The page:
"Six!" announced Demna when I asked how many languages he spoke. ''I speak Russian, Georgian, English, French, Italian, German — and a little bit of Flemish." The latter came from his three years at fashion college in Antwerp under legendary teacher Linda Loppa.
"She really changed my view on fashion because she had this very pragmatic approach of a buyer, but always with an immense knowledge of fashion,” Demna said. "She would say: do you know someone who would like to wear that? If you don't, then you have to change it."
After three years in Antwerp, when he had to choose “between buying three metres of fabric or a can of something to eat", Demna graduated in 2006 and joined Margiela — shortly before the designer left the house that bore his name. "For me it was like an MA in fashion being there," Demna explained. "Understanding the concept and how you need to destroy something to create the new."
When Demna came to Balenciaga, he took the same approach, wanting "to discover the method of Cristóbal's work, his approach, how he saw a woman, his mentality behind his creative process". On the runway, the first women's show presented a sporty, modern version of Balenciaga’s codes: for instance, turning the famous 1950s couture coats that stood out like sculptures around the body into giant bomber jackets.
I found it hard to imagine Demna, who admits to "having a silence phobia and always needing to have a very loud sound when I work", in the atelier of the whisper-quiet Cristóbal. But he found the house, which is part of the Kering luxury group, to be "really structured with a very organised team. It makes life very easy. Even in two and a half days I can do an enormous amount of work”.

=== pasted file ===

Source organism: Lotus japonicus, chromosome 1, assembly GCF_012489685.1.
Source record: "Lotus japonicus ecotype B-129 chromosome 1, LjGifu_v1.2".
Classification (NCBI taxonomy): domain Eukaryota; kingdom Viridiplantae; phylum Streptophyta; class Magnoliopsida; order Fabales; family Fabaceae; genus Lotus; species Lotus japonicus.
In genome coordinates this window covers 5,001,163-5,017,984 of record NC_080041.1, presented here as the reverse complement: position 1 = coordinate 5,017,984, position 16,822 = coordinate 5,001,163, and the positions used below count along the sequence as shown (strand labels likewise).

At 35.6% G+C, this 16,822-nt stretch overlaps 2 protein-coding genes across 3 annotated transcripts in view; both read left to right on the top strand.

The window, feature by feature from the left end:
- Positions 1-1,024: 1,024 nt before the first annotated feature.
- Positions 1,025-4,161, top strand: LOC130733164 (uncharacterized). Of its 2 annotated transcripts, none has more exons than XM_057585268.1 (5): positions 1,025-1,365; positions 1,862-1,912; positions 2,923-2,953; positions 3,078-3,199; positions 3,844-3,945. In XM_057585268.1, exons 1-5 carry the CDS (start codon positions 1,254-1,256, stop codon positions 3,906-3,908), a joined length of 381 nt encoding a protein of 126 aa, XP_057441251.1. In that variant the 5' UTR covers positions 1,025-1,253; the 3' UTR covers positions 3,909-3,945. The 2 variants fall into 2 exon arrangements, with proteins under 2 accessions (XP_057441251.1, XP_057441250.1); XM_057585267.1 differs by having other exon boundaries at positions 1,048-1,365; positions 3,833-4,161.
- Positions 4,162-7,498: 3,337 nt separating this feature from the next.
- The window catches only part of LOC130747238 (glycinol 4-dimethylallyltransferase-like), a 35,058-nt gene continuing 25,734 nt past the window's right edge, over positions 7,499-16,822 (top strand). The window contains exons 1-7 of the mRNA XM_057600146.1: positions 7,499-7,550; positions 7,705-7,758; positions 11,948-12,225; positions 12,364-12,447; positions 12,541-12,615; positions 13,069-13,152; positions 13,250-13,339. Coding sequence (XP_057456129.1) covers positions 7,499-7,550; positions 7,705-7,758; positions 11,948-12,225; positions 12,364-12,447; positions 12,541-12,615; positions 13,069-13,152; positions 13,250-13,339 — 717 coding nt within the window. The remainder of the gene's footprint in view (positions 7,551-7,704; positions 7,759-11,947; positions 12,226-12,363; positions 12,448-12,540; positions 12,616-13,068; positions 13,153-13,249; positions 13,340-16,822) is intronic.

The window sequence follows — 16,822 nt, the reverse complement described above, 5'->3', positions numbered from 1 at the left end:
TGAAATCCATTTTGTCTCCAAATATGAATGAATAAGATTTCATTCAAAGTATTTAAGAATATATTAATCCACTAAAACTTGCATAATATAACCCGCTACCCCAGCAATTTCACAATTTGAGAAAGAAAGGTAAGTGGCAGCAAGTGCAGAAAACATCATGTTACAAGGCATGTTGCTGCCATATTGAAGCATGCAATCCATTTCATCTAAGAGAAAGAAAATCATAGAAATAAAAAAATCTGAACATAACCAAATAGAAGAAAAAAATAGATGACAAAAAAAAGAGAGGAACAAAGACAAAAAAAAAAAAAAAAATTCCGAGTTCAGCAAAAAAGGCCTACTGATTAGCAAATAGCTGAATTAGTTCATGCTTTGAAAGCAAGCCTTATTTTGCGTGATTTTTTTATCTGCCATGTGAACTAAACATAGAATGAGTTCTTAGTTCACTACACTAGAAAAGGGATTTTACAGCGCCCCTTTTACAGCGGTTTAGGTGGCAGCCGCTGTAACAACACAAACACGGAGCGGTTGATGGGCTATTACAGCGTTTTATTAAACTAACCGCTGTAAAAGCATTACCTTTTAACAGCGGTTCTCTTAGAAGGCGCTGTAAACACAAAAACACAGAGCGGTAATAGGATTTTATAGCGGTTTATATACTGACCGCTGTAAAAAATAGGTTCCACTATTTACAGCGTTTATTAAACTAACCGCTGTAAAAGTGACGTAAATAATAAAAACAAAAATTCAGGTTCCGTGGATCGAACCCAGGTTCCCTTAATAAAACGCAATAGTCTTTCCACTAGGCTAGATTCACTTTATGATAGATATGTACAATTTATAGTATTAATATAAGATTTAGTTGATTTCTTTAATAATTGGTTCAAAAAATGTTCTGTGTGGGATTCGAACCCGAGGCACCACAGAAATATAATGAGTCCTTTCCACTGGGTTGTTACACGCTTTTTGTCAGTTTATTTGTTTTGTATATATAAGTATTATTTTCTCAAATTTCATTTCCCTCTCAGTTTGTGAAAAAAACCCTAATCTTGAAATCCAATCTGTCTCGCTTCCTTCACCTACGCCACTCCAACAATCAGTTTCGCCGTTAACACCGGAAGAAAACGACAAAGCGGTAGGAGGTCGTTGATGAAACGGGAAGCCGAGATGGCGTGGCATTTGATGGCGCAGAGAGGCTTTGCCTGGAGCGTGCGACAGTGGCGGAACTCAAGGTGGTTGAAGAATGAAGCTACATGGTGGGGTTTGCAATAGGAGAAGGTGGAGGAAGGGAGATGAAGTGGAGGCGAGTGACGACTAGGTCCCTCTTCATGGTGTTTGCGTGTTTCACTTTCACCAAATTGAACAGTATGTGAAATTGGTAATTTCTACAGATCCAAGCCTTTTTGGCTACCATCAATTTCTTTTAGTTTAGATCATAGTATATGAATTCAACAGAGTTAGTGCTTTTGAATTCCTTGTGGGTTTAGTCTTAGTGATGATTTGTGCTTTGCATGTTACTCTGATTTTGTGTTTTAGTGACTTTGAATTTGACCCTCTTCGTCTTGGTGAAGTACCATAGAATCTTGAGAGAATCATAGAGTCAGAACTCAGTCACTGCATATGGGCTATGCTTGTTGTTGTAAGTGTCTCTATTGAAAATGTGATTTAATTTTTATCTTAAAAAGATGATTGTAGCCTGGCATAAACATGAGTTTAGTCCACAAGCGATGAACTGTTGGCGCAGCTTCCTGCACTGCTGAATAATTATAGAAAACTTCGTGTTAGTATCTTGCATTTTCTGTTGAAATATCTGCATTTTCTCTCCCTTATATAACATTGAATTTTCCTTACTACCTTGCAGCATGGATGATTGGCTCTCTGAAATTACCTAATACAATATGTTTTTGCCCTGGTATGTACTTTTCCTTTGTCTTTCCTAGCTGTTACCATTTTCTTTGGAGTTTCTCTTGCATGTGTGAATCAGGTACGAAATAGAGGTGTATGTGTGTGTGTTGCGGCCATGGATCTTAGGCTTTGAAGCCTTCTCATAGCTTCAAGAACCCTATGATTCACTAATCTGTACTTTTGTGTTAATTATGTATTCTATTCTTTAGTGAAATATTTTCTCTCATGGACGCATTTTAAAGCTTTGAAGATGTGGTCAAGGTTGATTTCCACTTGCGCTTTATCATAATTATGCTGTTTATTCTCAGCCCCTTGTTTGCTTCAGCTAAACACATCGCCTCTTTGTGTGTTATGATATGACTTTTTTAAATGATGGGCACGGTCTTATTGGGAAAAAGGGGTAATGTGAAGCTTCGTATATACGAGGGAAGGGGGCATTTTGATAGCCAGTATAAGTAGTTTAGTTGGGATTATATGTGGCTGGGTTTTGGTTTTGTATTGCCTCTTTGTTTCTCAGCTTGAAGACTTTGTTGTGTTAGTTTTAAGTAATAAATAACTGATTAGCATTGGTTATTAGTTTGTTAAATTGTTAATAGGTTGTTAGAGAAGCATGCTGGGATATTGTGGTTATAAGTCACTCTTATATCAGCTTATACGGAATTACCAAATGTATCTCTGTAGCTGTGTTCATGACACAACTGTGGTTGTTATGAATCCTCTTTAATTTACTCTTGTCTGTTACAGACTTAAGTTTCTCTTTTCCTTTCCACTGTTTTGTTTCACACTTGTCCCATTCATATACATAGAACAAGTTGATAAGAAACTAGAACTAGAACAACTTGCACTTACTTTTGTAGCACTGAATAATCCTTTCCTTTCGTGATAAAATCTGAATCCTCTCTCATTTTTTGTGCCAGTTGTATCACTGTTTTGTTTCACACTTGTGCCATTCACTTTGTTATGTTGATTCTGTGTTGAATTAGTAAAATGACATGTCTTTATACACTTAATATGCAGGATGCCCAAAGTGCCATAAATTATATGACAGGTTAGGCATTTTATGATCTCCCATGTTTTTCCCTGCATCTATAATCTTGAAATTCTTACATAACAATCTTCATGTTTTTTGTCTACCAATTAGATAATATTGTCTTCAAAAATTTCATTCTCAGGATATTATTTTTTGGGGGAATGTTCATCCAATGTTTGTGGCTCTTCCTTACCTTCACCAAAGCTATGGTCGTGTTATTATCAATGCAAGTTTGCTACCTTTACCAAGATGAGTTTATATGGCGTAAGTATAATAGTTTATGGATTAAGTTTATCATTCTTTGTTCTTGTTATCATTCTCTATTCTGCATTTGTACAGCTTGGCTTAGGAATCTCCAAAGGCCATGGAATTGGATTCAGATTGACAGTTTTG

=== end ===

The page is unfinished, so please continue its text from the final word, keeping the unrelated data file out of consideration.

Compare that experience to Vetements itself, with its loose group of fashion enthusiasts, including muse and stylist Lotta Volkova, making bad taste look good, and, of course, Demna’s brother Guram, with his four degrees in law and business.
"The blood link is the biggest challenge — we can't fire each other so it stays in the family,' says Demna. "My brother is important because he really manages everything, while I do the creative part. Everything else is his strategic thinking about distribution and sales. He has some novel ideas about this, so it is all good exchange."
I asked Guram about his business policy and received a deep and powerful analysis of how Vetements is playing with the supply and demand curve in a rare strategy to “produce one less piece than is needed so it is sold out — so people know that if they don't buy it now, they could lose the opportunity”.
With Demna, I go back to the Georgian family tree and a childhood in the Soviet Union where "toothpaste wasn't called ‘Colgate’ — there was only one"; and where his half-French Jewish grandmother in her lace maxi skirts and jewellery painted with nail varnish was the lone figure daring to be different.
"The lack of diversity defined this drive and hunger for putting many things together — it became almost a cultural bulimia in terms of music, art and the flow of information after the Soviet Union collapsed,'' Demna said.
"By diversity, I mean in terms of creative approach," he continued. "It's a mix and match of many things. In my adolescent years, until 1993, we were living in the Soviet Union; we had no information. The first ever fashion magazine I saw was Vogue."
I asked Demna how his parents — who insisted he study business and economics after he left school – viewed his life in fashion.
“Not until I went to Balenciaga,” he said. "Then they finally accepted me as a fashion designer. But I have very much a business approach. I don't see it as a dreamy world of fantasy but as a business and concept. It's pragmatism."